Mustafa Salama v. Eric Holder, Jr.

Filing 920091022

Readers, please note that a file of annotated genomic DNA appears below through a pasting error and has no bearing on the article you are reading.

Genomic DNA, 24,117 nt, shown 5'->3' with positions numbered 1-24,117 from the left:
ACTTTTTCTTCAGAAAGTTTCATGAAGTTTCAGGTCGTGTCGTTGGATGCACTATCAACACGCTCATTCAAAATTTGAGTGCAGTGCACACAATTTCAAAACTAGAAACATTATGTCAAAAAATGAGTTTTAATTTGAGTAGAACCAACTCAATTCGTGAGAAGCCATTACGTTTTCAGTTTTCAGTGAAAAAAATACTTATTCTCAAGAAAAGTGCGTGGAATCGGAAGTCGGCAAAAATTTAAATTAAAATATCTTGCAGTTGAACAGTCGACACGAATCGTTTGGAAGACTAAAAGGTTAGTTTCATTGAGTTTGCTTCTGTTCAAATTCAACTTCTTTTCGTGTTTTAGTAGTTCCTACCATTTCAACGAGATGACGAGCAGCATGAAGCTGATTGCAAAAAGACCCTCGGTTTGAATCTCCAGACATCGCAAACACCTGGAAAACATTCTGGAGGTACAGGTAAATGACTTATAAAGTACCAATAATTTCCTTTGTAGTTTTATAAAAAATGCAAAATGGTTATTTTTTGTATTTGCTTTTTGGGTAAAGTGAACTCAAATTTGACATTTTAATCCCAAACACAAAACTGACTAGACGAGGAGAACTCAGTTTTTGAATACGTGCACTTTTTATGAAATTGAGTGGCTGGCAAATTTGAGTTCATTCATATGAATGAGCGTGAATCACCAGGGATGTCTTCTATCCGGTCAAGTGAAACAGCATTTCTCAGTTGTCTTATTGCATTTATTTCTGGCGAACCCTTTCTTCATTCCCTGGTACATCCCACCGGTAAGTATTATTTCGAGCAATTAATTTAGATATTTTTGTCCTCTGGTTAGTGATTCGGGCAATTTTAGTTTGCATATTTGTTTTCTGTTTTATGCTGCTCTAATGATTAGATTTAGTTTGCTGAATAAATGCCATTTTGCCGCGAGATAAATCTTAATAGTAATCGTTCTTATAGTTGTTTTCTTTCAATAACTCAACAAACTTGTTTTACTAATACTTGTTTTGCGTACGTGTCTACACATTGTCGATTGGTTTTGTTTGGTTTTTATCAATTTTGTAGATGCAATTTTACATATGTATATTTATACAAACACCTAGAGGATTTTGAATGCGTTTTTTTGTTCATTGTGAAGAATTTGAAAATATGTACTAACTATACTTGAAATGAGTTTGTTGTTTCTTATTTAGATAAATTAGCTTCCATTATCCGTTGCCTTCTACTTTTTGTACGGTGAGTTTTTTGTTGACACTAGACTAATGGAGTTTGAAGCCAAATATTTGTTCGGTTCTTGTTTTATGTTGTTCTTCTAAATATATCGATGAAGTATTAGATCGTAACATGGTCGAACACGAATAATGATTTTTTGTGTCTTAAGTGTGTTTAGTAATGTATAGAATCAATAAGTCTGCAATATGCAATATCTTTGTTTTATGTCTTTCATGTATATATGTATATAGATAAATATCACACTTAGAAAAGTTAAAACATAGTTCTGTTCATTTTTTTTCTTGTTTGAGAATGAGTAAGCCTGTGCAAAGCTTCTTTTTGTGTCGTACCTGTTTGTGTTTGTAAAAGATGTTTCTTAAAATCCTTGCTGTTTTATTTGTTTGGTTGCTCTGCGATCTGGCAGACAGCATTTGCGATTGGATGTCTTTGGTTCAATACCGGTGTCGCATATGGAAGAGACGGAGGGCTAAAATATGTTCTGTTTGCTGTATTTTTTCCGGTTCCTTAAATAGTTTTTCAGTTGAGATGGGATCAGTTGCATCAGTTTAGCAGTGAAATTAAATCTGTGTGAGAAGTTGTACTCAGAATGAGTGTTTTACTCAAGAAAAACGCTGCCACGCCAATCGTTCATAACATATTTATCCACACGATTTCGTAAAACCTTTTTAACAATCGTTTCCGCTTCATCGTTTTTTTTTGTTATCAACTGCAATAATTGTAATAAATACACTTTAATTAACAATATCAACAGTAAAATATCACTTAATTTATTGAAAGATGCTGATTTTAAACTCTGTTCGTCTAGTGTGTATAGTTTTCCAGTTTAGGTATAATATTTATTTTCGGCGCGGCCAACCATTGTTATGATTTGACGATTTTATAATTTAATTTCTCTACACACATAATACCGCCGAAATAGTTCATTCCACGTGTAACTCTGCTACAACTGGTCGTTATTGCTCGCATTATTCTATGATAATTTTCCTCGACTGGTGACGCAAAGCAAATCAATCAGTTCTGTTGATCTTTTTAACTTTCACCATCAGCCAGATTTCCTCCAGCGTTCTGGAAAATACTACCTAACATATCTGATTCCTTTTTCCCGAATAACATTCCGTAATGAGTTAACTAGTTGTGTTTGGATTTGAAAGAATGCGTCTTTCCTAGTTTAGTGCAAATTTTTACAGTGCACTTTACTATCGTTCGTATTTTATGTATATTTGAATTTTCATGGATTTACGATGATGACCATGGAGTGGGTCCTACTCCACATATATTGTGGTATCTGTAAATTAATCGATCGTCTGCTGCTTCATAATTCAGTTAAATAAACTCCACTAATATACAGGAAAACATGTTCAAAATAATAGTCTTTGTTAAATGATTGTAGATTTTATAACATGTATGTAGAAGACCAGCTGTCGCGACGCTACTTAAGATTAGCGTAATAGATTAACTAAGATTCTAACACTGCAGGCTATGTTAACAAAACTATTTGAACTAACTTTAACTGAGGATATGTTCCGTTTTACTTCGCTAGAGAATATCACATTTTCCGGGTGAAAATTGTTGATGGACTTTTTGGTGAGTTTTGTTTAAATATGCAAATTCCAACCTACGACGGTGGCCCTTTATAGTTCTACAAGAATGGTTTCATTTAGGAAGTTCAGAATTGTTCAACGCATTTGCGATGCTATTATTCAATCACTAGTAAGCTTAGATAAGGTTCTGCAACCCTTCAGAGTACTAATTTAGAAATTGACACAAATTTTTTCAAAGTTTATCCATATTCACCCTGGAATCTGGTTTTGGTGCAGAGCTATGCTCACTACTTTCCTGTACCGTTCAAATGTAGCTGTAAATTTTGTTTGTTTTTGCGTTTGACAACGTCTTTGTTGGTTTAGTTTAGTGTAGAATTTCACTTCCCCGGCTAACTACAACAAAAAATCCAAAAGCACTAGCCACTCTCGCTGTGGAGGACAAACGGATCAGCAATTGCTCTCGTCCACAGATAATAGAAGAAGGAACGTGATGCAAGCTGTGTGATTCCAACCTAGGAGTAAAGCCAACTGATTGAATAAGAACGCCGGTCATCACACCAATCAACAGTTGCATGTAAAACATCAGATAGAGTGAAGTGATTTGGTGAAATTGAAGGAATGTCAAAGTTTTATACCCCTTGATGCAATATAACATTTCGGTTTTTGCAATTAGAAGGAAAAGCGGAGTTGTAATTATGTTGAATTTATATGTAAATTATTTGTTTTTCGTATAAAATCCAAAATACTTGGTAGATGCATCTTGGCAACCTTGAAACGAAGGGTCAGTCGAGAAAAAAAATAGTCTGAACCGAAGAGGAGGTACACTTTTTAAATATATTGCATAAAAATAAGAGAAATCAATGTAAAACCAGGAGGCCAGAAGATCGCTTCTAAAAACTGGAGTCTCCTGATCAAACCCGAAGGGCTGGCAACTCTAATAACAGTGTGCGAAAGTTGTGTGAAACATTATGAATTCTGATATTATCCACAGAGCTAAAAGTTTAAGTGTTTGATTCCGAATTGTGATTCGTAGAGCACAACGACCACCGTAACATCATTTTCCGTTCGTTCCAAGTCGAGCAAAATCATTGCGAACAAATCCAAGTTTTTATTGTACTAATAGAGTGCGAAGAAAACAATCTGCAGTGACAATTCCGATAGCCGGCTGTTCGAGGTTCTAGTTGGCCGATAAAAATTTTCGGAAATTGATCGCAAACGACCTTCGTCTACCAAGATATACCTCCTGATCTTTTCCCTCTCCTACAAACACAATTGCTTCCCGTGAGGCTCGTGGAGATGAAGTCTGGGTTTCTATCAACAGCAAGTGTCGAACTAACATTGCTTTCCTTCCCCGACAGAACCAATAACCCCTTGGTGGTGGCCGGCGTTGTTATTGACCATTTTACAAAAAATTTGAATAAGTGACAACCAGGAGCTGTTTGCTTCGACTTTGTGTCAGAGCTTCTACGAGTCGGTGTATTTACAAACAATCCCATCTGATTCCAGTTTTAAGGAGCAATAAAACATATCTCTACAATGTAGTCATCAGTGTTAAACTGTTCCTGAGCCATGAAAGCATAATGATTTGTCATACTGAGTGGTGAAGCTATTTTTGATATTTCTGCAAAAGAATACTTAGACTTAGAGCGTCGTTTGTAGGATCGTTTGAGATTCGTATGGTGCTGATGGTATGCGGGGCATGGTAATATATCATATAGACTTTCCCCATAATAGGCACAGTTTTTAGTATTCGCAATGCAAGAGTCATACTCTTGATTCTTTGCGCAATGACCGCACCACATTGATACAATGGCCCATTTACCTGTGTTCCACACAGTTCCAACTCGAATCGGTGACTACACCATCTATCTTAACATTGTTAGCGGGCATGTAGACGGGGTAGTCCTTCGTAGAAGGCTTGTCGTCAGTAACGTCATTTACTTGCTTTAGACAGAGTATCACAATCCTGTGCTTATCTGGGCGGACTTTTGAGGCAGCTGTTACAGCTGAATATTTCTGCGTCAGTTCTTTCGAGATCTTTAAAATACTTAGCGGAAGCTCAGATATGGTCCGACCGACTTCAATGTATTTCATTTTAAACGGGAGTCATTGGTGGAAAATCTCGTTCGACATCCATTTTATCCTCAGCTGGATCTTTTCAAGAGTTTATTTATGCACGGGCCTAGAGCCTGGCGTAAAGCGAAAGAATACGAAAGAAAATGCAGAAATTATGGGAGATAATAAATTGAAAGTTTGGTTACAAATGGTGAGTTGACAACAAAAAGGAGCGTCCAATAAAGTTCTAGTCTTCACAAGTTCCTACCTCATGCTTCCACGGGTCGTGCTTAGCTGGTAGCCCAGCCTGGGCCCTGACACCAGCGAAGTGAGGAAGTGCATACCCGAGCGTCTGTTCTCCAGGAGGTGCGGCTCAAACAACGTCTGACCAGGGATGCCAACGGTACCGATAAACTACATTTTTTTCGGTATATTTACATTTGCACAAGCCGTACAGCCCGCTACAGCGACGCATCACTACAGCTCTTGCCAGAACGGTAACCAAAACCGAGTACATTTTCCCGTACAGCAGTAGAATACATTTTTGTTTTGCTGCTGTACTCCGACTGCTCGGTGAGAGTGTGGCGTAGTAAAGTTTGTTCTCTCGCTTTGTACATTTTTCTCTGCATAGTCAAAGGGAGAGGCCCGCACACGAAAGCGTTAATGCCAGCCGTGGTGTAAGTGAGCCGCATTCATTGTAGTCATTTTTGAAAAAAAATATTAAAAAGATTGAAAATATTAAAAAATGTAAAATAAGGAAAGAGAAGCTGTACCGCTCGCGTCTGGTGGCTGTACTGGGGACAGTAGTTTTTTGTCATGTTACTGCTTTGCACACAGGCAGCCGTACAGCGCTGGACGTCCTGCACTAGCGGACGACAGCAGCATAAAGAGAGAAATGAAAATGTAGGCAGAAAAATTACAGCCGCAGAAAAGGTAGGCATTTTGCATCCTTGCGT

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UNPUBLISHED UNITED STATES COURT OF APPEALS FOR THE FOURTH CIRCUIT No. 08-1718 MUSTAFA MOHAMED SALAMA, Petitioner, v. ERIC H. HOLDER, JR., Attorney General, Respondent. On Petition for Review of an Order of the Board of Immigration Appeals. Argued: September 24, 2009 Decided: October 22, 2009 Before TRAXLER, Chief Judge, HAMILTON, Senior Circuit Judge, and Mark S. DAVIS, United States District Judge for the Eastern District of Virginia, sitting by designation. Petition for review denied by unpublished per curiam opinion. ARGUED: Thomas A. Elliot, ELLIOT & MAYOCK, LLP, Washington, D.C., for Petitioner. James A. Hurley, UNITED STATES DEPARTMENT OF JUSTICE, Washington, D.C., for Respondent. ON BRIEF: Fabienne Chatain, Thomas H. Tousley, ELLIOT & MAYOCK, LLP, Washington, D.C., for Petitioner. Gregory G. Katsas, Assistant Attorney General, Stephen J. Flynn, Assistant Director, UNITED STATES DEPARTMENT OF JUSTICE, Office of Immigration Litigation, Washington, D.C., for Respondent. Unpublished opinions are not binding precedent in this circuit. PER CURIAM: Mustafa Mohamed Salama petitions for review of an order denying him an adjustment of status. Because he failed to challenge the basis for the decision of the Board of Immigration Appeals and instead focused solely on the immigration judge's decision, he has waived his challenge to the Board's decision. Thus, we are compelled to deny Salama's petition for review. I. Salama is a native of Egypt who entered the United States in 1978 on a nonimmigrant B-2 visa. In 1983, Salama's status was adjusted to that of Lawful Permanent Resident ("LPR") based on his marriage to a U.S. citizen. After obtaining LPR status, Salama was twice convicted on federal charges. In 1991, Salama was convicted on federal counterfeiting charges, see 18 U.S.C. 474(a), for which he was sentenced to a prison term of 27 months. In 2003, Salama was convicted in federal court for conspiracy to commit credit card fraud, see 18 U.S.C. 1029(b)(2) and (c)(1)(A)(i), for which he was sentenced to five years of probation and required to pay restitution. In 2004, the Department of Homeland Security ("DHS") sought to remove Salama Act on two grounds (1) 2 under that, the based Immigration on his and 1991 Nationality ("INA"): counterfeiting aggravated States, conviction, after U.S.C. and (2) Salama had been convicted to and 1991 the 8 of an felony 8 having been admitted United U.S.C. 2003 see 1227(a)(2)(A)(iii) that, based on the 1101(a)(43)(R); and convictions, Salama had been convicted of two or more crimes of moral turpitude after having been admitted to the United States, see 8 U.S.C. 1227(a)(2)(A)(ii). determined that both offenses The immigration judge ("IJ") as crimes of moral qualified turpitude and that the 1991 conviction constituted an aggravated felony as well. In accordance with these conclusions, the IJ adjudged Salama removable on both grounds charged by the DHS. To escape removal, Salama applied to have his status adjusted, once again, to that of LPR under section 245(a) of the INA. See 8 of U.S.C. removal 1255(a). under INA Salama 240A(a). also See requested 8 U.S.C. cancellation 1229b(a). The IJ denied Salama's request for relief on both bases, and the Board of Immigration Appeals ("BIA") affirmed. In his Petition for Review to this court, Salama challenged both determinations; however, at oral argument, he withdrew his challenge to the BIA's denial of cancellation of removal under section 240A(a) of the INA. Accordingly, Salama's sole 3 challenge before this panel concerns the BIA's denial of an adjustment of Salama's status. * II. In order to adjust an his alien temporary must to status to that among States of a permanent things, resident, that he demonstrate, the United other for "is admissible permanent residence." 8 U.S.C. 1255(a). In other words, an alien must be admissible to the United States to be eligible for an adjustment of status. Under the INA, an alien is inadmissible and therefore ineligible for an adjustment of status if he has been "convicted of" or "admits having committed . . . a crime involving moral turpitude." 1182(a)(2)(A)(i)(I). Salama does not dispute 8 U.S.C. the IJ's conclusion that both underlying convictions qualify as crimes of moral turpitude that potentially render him inadmissible under INA 1182(a)(2)(A)(i)(I) and therefore unable to satisfy the Salama requested two additional forms of relief that are not at issue in this court: withholding or deferral of removal under the Convention Against Torture ("CAT"), and withholding of removal under the INA, see 8 U.S.C. 1231(b)(3)(A). The IJ denied Salama's request for withholding of removal under the INA but granted relief under the CAT. The BIA affirmed both conclusions. In his petition for review, Salama does not challenge the BIA's denial of withholding of removal. * 4 admissibility 1255(a). requirement for an adjustment of status under Thus, Salama is down to his last resort - asking for a discretionary waiver of inadmissibility. INA affords the See 8 U.S.C. General of 1182(h)(1)(B). discretion to The in Attorney a grant, certain circumstances, waiver inadmissibility based on hardship. Section 1182(h) permits the Attorney General, "in his discretion, [to] waive the application of subparagraph[] (A)(i)(I)," which classifies as inadmissible any alien who has committed a crime of moral turpitude, for an alien with a spouse, child or parent who is a citizen or LPR and would suffer "extreme hardship" because of "the alien's denial of admission." 8 U.S.C. 1182(h)(1)(B). Salama sought a hardship waiver based on the negative effect his removal would presumably have on his two daughters who are American citizens residing in the United States. Although discretionary limitations: an form inadmissibility of relief, waiver is ultimately a Congress imposed eligibility "No waiver shall be granted under this subsection in the case of an alien who has previously been admitted to the United States as an alien lawfully admitted for permanent residence if . . . since the date of such admission the alien has been convicted of an aggravated felony . . . ." 1182(h) (emphasis added). 8 U.S.C. Based on the foregoing language, 5 the IJ concluded that Salama was barred from receiving a waiver of inadmissibility. The IJ ruled that when Salama adjusted his status to that of a LPR in 1983, it was the equivalent of having been admitted as a LPR into the United States from abroad. Because Salama was convicted of a felony after 1983, the IJ reasoned that 1182(h) precluded him from receiving a discretionary hardship waiver of inadmissibility: Respondent adjusted his status to that of a legal permanent resident in 1983 based on his marriage to a United States citizen. While Respondent argues that he was never admitted because he became a legal permanent resident through adjustment of status, this argument is erroneous. According to INA 101(a)(20), "lawfully admitted for permanent residence" is defined as "the status of having been accorded the privilege of residing permanently in the United States as an immigrant in accordance with the immigration laws, such status not having changed." Respondent, having obtained the privilege of residing permanently in the United States, has been admitted to the United States. During pleadings, Respondent conceded . . . that he had been convicted of an aggravated felony after admission . . . . Respondent is therefore ineligible for adjustment of status and a waiver pursuant to [ 1182(h)] because he is an alien previously admitted to the United States as an alien lawfully admitted for permanent residence who, since the date of such admission, has been convicted of an aggravated felony. J.A. 143 (citations omitted). Although the BIA affirmed, it did so on expressly different grounds, eschewing the IJ's reasoning that equated the concepts of "admission" as an LPR and "adjustment of status." See generally Aremu v. Dep't of Homeland Security, 450 F.3d 578, 581 (4th Cir. 2006) (explaining that an adjustment to status differs 6 from an admission as an LPR because "such a change in status can[not] be characterized as an `entry' into the United States") (internal quotation marks omitted). Instead, the BIA concluded that because Salama was not seeking admission into the United States, he was not eligible to seek a hardship waiver under 1182(h), which is available only for an alien who can show that the "denial of admission would result in extreme hardship" to the alien's citizen-spouse or child. 8 U.S.C. 1182(h) (emphasis added). The BIA explained that a [hardship] waiver . . . can only be granted to an alien who establishes to the satisfaction of the Attorney General that a "denial of admission" will cause extreme hardship to a qualifying relative; [ 1182(h)] does not by its terms give the Attorney General power to waive inadmissibility for an alien who can show only that a denial of adjustment of status will cause such hardship. [Salama] is present in the United States and is applying for adjustment of status before an immigration judge; he does not seek "admission," that is, "lawful entry into the United States after inspection and authorization" . . . within the meaning of [ 1101(a)(13)(A)]. . . . [T]he fact that [Salama] does not seek (or stand in jeopardy of being denied) "admission," as that term is defined by [ 1101(a)(13)(A)], means that his application for a waiver of inadmissibility would have to be pretermitted, albeit for reasons different from those relied upon by the Immigration Judge. J.A. 35. III. In his petition for review to this court, Salama argues that the statutory bar to a waiver of inadmissibility applies by 7 its plain language only to aliens admitted from abroad into the United States as LPRs, as opposed to those who, having arrived and been admitted as non-immigrant visitors, adjusted to LPR status. See 8 U.S.C. 1182(h) ("No waiver shall be granted under this subsection in the case of an alien who has previously been admitted to the United States as an alien lawfully admitted for permanent residence if . . . since the date of such admission the alien has been convicted of an aggravated felony . . . .") (emphasis added). bases: (1) that the waiver Salama's argument is based on dual bar in section 1182(h) expressly precludes only aggravated felons who were previously admitted into the United States as LPRs; and (2) that the term "admitted" into the United States is wholly distinct from "adjusted status." According to Salama, the IJ misapplied the 1182(h) bar by "amalgamating" the concepts of "admission" as an LPR into the United States and "adjustment of status." Brief of Petitioner at 15. entirely at the Salama's argument, therefore, is directed decision of the IJ applying the aggravated felony bar of 1182(h) to render Salama ineligible to seek a hardship waiver. The Attorney General contends that Salama failed in his opening decision brief and to challenge waived or address in any to way it. the BIA's are thereby his challenge We constrained to agree. Unlike the IJ, the BIA did not apply the 8 1182(h) bar based on Salama's aggravated felony; rather, the BIA determined that Congress did not provide the hardship waiver for an inadmissible alien seeking an adjustment of status. In his opening brief, Salama simply failed to address the BIA's decision or its rationale. This court follows the "well settled rule that contentions not raised in the argument section of the opening brief are abandoned." n.8 (4th See United States v. Al-Hamdi, 356 F.3d 564, 571 2004); see also Fed. R. App. P. 28(a)(9)(A); Cir. Edwards v. City of Goldsboro, 178 F.3d 231, 241 n.6 (4th Cir. 1999). We overlook this rule only in those rare circumstances where we conclude, in our discretion, that the application of the rule would result in "a miscarriage of justice." A Helping Hand, LLC v. Baltimore County, Md., 515 F.3d 356, 369 (4th Cir. 2008) (internal quotation marks omitted). Salama reads the decision of the BIA as resting on alternative grounds one being the rationale adopted by the IJ that Salama is ineligible for a waiver by operation of the aggravated felony bar in 1182(h) and the other being the BIA's additional rationale that a waiver of inadmissibility is simply unavailable to someone seeking an adjustment of status. Salama acknowledges that only the former rationale was addressed in his opening brief; his challenge to the latter rationale appears 9 only in his reply brief. Nevertheless, Salama contends that his argument was sufficient to avoid waiver. We do not read the BIA's denial of an adjustment of status to rest on alternative grounds. The BIA clearly did not embrace the IJ's analysis, explaining that Salama was not entitled to an adjustment of status "for reasons different from those relied upon by the Immigration Judge." J.A. 35. But, even if the BIA did rely on alternative bases, we fail to see how this aids Salama. As he acknowledges, Salama focused solely on the rationale of the IJ in his opening brief and failed to address the BIA's reasoning. See Ngarurih v. Ashcroft, 371 F.3d 182, 188 (4th Cir. 2004) (explaining that where the BIA issues its own decision rather than solely adopting the decision of the immigration decision). judge, the court of appeals reviews the BIA's The fact that he developed an argument in his reply brief does not cure his failure to do so in the opening brief. See Yousefi v. USINS, 260 F.3d 318, 326 (4th Cir. 2001) (per curiam). Moreover, we decline to exercise our discretion to overlook the waiver of this argument. Salama suggests that the government would suffer no prejudice were we to consider the argument in his reply brief, which may or may not be true, but he has neither explained why the BIA's decision was not discussed in his opening brief nor why our refusal to exercise 10 our discretion will result in manifest injustice. See Helping Hand, 515 F.3d at 369 (refusing to overlook waiver where the appellant "has not even explained why it failed to raise these arguments earlier, let alone explained why, absent our consideration, a miscarriage of justice would result"). PETITION FOR REVIEW DENIED 11